SIBERIA
(US/UK/Germany/Canada - 2018)


A film whose title may also be the only place in which it played theatrically, SIBERIA stars Keanu Reeves in a ponderous thriller that feels like JOHN WICK reimagined as a European art film. The closest comparison one can make in tone and intent might be 2010's THE AMERICAN, the austere Jean-Pierre Melville-inspired mood piece that found critical acclaim but failed to win over multiplex audiences who were misleadingly sold a George Clooney action thriller. SIBERIA was written by Scott B. Smith, who also scripted A SIMPLE PLAN and THE RUINS, both based on his own novels. Smith is having a really off day with SIBERIA, with Reeves as Lucas Hill, an American diamond smuggler summoned to Russia when his business partner Pyotr (Boris Gulyarin) vanishes along with some priceless diamonds they were supposed to deliver to Russian crime boss Boris Volkov (Pasha D. Lychnikoff). Hill's search for Pyotr leads him to a remote town in eastern Siberia where he falls into an intense fling with local bartender Katya (Ana Ularu, who was memorable as Almost Milla Jovovich in 2016's otherwise completely forgettable INFERNO), despite being generally content in his marriage to Gabby (a mostly Skyped-in appearance by Molly Ringwald). Volkov grows increasingly agitated about the diamonds, which leads to one well-handled bit of excruciating cringe tension a little past the one-hour mark, but nothing really works in SIBERIA, starting with a borderline somnambulant Reeves (one of 31 credited producers), who doesn't seem to fare well these days when he isn't playing John Wick. There's no reason to care about Hill, his situation, or his midlife-crisis acting out with Katya, regardless of how vigorously Reeves and Ularu dive into their numerous sex scenes. It seems odd for any movie to rip off THE AMERICAN at all, let alone eight years down the road, and it's not even a very well-done ripoff, blandly directed by Matthew Ross (FRANK & LOLA) from a script that's so uninspired that Smith couldn't even be engaged enough to come up with a better Russian bad guy name than "Boris Volkov."(R, 105 mins)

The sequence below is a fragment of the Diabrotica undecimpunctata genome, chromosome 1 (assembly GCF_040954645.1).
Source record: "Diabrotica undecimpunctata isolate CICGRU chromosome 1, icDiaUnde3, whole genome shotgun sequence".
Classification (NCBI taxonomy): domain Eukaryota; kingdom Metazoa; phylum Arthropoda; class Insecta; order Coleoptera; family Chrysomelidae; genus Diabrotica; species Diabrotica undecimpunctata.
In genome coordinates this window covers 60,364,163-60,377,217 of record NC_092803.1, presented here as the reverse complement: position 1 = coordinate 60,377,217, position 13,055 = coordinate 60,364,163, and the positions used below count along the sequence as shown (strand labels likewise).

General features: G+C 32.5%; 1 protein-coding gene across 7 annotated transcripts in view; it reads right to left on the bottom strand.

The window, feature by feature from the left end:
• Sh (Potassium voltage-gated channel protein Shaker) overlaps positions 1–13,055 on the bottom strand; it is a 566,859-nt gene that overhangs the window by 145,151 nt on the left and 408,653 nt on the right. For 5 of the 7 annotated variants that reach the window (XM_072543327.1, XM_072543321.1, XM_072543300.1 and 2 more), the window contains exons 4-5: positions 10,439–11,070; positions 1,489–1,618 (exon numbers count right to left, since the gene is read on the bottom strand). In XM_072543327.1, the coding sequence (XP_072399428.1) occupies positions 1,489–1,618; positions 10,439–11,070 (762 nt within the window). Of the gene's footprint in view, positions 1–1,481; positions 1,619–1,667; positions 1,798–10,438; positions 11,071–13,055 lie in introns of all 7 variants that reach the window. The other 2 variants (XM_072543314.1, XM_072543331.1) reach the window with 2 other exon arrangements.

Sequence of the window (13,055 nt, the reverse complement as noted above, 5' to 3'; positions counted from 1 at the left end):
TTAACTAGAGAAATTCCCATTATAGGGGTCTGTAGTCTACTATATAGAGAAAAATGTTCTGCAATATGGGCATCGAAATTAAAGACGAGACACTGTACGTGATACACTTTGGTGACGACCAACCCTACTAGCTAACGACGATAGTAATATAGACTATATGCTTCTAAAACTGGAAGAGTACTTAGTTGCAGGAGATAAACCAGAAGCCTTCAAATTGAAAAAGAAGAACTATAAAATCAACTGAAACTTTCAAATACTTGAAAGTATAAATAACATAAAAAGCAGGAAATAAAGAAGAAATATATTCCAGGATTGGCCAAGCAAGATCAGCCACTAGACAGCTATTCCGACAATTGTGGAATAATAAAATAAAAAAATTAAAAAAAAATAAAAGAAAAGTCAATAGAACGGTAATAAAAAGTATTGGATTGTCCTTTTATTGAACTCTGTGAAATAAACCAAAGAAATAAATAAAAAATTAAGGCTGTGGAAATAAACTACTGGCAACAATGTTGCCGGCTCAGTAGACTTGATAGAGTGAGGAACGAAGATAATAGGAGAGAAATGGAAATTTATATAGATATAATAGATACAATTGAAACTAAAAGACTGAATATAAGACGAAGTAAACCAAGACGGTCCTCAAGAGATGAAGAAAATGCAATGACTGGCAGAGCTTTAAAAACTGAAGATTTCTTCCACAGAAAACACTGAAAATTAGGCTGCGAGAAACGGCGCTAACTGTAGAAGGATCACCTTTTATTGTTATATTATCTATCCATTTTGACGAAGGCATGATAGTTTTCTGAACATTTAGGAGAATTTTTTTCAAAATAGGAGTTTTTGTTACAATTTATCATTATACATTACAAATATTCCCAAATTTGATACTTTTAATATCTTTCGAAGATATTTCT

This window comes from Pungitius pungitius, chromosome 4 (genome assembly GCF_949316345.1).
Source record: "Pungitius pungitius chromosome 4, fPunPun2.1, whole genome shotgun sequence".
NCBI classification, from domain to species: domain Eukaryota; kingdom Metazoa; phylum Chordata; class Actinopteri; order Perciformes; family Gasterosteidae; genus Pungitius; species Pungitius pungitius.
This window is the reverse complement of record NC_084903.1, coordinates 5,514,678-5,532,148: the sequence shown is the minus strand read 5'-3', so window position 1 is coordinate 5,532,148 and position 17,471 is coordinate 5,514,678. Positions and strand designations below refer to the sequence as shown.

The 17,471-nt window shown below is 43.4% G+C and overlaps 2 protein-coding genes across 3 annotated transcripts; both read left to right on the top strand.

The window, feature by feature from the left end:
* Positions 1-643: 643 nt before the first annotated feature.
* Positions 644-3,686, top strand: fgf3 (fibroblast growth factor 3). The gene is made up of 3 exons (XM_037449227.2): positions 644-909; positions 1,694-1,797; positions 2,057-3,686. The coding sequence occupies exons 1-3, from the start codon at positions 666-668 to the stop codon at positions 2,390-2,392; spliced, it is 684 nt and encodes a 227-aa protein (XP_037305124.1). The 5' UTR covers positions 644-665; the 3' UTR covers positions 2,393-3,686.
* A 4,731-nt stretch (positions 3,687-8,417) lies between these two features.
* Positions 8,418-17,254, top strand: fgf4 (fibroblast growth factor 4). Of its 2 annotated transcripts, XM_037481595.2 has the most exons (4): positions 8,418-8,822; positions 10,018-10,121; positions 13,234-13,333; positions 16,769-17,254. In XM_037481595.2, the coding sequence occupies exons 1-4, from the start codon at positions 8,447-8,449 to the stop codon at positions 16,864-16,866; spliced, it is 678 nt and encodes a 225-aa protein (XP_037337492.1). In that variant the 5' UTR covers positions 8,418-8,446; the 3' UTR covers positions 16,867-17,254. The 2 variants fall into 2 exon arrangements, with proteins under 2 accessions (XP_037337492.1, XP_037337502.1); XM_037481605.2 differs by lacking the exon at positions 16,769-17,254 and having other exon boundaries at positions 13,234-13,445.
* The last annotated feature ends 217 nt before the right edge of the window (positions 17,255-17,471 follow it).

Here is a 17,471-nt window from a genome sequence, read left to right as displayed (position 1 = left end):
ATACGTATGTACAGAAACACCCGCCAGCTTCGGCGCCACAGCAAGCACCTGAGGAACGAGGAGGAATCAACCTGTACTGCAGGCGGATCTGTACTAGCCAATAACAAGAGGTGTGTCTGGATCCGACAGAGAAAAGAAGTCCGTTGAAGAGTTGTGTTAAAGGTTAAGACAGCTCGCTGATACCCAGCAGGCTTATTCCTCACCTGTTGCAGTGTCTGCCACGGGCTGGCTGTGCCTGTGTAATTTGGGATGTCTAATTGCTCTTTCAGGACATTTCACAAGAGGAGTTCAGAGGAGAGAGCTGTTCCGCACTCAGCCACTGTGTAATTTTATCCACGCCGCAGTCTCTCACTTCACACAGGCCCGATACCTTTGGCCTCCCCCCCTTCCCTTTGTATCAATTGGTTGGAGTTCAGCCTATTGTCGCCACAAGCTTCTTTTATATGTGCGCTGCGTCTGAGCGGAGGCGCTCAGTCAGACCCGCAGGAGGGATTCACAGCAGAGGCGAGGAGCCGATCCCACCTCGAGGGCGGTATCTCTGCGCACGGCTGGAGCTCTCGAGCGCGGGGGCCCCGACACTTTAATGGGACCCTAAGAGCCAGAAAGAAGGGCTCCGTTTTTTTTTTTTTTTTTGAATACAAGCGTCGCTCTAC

Viewing all articles
Browse latest Browse all 1212

Latest Images

Trending Articles





Latest Images